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Unread 01-30-2012, 03:31 PM
Jeff Pahl Jeff Pahl is offline
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Re: LED Ring Light

Quote:
Originally Posted by Mr V View Post
In the world of vehicle electronics crimp butt connectors are not considered robust. By reputable automotive electricians they are often referred to as emergency or temporary connectors or guaranteed failure points. For those that masquerade as "professional" technicians that use them they are referred to as job security.
Properly sized and installed crimp butt connectors are considered robust enough by NASA for use on spacecraft (per NASA-STD-8379.4). In fact, they are even acceptable with multiple wires entering one end of the splice. As always, the important thing to remember is "properly sized and installed".

My number one preference is always a properly done soldered splice connection, with heat shrink. Again, the important thing is "properly done", which means some sort of mechanical joint between the two wires prior to soldering, such as a hook splice or Western Union splice. Proper wire tinning. Solder not wicked up under the insulation.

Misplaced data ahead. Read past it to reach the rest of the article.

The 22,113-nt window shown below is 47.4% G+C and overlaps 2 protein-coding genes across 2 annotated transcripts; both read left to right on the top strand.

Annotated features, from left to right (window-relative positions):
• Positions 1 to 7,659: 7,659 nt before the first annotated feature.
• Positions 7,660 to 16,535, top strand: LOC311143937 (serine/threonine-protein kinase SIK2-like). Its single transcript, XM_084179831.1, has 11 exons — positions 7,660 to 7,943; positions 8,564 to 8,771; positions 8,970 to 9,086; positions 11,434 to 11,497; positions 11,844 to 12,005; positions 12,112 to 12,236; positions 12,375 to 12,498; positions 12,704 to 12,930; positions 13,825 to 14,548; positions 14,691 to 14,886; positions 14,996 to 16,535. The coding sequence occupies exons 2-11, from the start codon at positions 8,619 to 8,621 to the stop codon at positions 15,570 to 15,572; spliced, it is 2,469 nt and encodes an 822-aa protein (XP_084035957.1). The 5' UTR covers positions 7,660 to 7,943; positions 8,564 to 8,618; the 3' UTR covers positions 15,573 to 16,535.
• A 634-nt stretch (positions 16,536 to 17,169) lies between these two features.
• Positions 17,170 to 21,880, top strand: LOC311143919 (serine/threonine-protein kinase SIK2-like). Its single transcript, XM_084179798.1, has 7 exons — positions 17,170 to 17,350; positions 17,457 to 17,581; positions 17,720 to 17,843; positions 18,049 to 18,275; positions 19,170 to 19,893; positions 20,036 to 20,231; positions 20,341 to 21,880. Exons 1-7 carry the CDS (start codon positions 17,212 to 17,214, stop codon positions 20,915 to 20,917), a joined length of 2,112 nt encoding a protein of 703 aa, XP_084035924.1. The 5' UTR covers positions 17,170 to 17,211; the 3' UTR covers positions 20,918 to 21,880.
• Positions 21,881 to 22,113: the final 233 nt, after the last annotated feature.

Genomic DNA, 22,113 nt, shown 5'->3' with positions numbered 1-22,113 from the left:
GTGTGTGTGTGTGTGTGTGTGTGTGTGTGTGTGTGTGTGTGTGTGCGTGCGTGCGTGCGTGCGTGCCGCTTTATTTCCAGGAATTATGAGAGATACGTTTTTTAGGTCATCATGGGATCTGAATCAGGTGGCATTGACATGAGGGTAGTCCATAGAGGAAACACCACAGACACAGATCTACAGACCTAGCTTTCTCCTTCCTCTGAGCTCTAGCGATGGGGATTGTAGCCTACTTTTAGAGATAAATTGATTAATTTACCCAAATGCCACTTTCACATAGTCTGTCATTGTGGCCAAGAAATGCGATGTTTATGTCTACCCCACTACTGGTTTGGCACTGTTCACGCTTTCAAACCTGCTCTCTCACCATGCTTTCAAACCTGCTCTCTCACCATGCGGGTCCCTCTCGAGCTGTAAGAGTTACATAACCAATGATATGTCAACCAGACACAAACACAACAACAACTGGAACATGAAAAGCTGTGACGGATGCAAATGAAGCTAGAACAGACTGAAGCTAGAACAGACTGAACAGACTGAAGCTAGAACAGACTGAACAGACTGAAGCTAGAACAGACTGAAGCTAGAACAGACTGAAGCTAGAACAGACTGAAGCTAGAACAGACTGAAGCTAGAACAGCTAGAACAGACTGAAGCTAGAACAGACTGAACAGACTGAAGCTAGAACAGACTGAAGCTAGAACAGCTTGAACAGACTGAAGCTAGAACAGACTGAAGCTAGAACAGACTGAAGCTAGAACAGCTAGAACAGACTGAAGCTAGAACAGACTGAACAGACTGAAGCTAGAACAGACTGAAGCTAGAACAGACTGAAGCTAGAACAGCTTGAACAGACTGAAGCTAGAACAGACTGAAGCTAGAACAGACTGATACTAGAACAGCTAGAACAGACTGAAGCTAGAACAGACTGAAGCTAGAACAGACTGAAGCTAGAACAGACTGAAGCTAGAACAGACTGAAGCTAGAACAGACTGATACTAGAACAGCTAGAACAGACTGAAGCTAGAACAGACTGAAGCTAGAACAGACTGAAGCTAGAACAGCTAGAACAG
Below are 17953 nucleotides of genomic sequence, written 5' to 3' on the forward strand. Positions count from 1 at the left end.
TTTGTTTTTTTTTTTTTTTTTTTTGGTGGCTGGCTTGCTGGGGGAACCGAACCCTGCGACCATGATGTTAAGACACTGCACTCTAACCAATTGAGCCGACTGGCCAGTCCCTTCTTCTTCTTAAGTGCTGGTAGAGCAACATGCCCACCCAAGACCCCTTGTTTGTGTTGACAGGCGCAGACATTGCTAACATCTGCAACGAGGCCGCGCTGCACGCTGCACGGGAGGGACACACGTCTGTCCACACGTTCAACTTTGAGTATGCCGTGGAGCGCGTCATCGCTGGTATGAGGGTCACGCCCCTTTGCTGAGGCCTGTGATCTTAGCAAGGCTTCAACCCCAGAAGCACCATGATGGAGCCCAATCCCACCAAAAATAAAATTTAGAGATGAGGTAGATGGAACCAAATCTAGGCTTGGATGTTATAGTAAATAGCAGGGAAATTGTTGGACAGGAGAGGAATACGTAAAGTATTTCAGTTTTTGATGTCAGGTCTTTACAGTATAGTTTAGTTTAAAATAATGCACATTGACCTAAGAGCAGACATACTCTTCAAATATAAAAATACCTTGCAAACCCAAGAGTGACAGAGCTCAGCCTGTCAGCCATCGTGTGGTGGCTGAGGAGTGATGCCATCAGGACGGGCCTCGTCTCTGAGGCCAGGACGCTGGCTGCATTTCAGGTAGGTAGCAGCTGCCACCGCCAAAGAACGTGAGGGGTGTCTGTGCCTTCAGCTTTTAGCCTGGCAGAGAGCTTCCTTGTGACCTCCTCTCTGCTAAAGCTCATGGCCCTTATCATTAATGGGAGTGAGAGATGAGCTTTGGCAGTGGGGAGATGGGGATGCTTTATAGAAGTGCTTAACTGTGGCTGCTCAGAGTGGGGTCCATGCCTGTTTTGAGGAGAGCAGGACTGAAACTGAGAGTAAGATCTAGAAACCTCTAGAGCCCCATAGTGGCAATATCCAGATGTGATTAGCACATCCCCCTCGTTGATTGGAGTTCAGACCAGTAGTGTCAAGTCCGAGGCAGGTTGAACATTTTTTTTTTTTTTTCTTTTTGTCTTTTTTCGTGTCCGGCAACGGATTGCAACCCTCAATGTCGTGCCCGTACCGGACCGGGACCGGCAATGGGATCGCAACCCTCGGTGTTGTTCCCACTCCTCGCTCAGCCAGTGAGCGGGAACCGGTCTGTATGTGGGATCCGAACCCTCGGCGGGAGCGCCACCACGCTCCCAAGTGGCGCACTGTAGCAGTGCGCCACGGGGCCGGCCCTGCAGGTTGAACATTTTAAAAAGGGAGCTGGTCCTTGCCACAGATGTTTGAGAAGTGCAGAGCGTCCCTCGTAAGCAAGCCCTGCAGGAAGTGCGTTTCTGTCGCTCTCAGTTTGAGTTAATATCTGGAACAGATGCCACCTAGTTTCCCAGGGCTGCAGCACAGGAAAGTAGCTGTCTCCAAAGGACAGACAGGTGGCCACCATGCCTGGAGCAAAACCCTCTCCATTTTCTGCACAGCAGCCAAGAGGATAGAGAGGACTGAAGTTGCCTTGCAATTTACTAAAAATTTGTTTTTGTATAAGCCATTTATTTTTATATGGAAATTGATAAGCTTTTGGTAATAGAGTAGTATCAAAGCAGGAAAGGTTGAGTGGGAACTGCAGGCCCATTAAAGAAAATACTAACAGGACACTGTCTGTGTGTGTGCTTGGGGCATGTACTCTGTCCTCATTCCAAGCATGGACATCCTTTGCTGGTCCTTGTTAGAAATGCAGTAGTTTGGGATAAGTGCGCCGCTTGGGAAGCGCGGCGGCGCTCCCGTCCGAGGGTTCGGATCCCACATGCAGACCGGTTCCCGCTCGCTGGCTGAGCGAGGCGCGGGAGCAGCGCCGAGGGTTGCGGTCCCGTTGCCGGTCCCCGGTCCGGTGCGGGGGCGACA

What I was trying to get across in my original posting was that approaches like just electrical taping the two wires together are not "mechanically robust".

One of the biggest things to watch out for in any wire splice is to not damage the conductors when stripping the wires. It doesn't matter how good the splice is if the wire breaks off in your first match. And when it breaks inside the heat shrink tubing you applied over the splice (or inside the big sticky gooey wad of electrical tape you had someone gob over the connection when you were done), the wire won't necessarily fall off and be obvious why your light (or whatever) is not working. Or works intermittently.
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Unread 01-30-2012, 09:04 PM
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Re: LED Ring Light

Cheap butt splices crimped with a simple pliers-like crimper is about as worthless as Mr. V asserts.

High-grade butt splices exist, and when used with the proper crimper, can exceed the reliability of the original wire, without solder.

It all depends on what you mean by butt splice, eh?
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Unread 01-30-2012, 11:32 PM